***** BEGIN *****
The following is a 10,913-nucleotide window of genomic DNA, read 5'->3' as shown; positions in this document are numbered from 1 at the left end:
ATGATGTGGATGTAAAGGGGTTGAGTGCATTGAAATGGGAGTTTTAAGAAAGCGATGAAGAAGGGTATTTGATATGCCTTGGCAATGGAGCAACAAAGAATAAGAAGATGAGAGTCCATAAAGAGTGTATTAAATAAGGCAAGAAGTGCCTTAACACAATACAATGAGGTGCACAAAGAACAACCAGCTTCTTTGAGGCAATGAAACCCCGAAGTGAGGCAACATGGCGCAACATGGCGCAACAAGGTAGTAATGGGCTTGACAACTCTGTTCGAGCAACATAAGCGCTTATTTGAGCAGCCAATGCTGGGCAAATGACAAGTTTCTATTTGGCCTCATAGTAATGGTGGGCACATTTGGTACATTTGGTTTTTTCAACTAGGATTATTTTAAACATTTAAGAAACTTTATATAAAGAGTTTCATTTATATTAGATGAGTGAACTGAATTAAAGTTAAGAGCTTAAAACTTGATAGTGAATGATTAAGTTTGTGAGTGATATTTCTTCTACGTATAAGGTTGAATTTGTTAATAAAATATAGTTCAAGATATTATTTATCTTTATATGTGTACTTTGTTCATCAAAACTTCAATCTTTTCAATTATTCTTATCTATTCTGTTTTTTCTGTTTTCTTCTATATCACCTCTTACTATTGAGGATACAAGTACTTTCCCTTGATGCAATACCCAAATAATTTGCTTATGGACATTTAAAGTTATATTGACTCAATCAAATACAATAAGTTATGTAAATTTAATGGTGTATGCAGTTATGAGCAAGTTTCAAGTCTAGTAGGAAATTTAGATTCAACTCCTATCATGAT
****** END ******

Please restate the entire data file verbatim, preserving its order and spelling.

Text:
The following is a 10,913-nucleotide window of genomic DNA, read 5'->3' as shown; positions in this document are numbered from 1 at the left end:
ATGATGTGGATGTAAAGGGGTTGAGTGCATTGAAATGGGAGTTTTAAGAAAGCGATGAAGAAGGGTATTTGATATGCCTTGGCAATGGAGCAACAAAGAATAAGAAGATGAGAGTCCATAAAGAGTGTATTAAATAAGGCAAGAAGTGCCTTAACACAATACAATGAGGTGCACAAAGAACAACCAGCTTCTTTGAGGCAATGAAACCCCGAAGTGAGGCAACATGGCGCAACATGGCGCAACAAGGTAGTAATGGGCTTGACAACTCTGTTCGAGCAACATAAGCGCTTATTTGAGCAGCCAATGCTGGGCAAATGACAAGTTTCTATTTGGCCTCATAGTAATGGTGGGCACATTTGGTACATTTGGTTTTTTCAACTAGGATTATTTTAAACATTTAAGAAACTTTATATAAAGAGTTTCATTTATATTAGATGAGTGAACTGAATTAAAGTTAAGAGCTTAAAACTTGATAGTGAATGATTAAGTTTGTGAGTGATATTTCTTCTACGTATAAGGTTGAATTTGTTAATAAAATATAGTTCAAGATATTATTTATCTTTATATGTGTACTTTGTTCATCAAAACTTCAATCTTTTCAATTATTCTTATCTATTCTGTTTTTTCTGTTTTCTTCTATATCACCTCTTACTATTGAGGATACAAGTACTTTCCCTTGATGCAATACCCAAATAATTTGCTTATGGACATTTAAAGTTATATTGACTCAATCAAATACAATAAGTTATGTAAATTTAATGGTGTATGCAGTTATGAGCAAGTTTCAAGTCTAGTAGGAAATTTAGATTCAACTCCTATCATGAT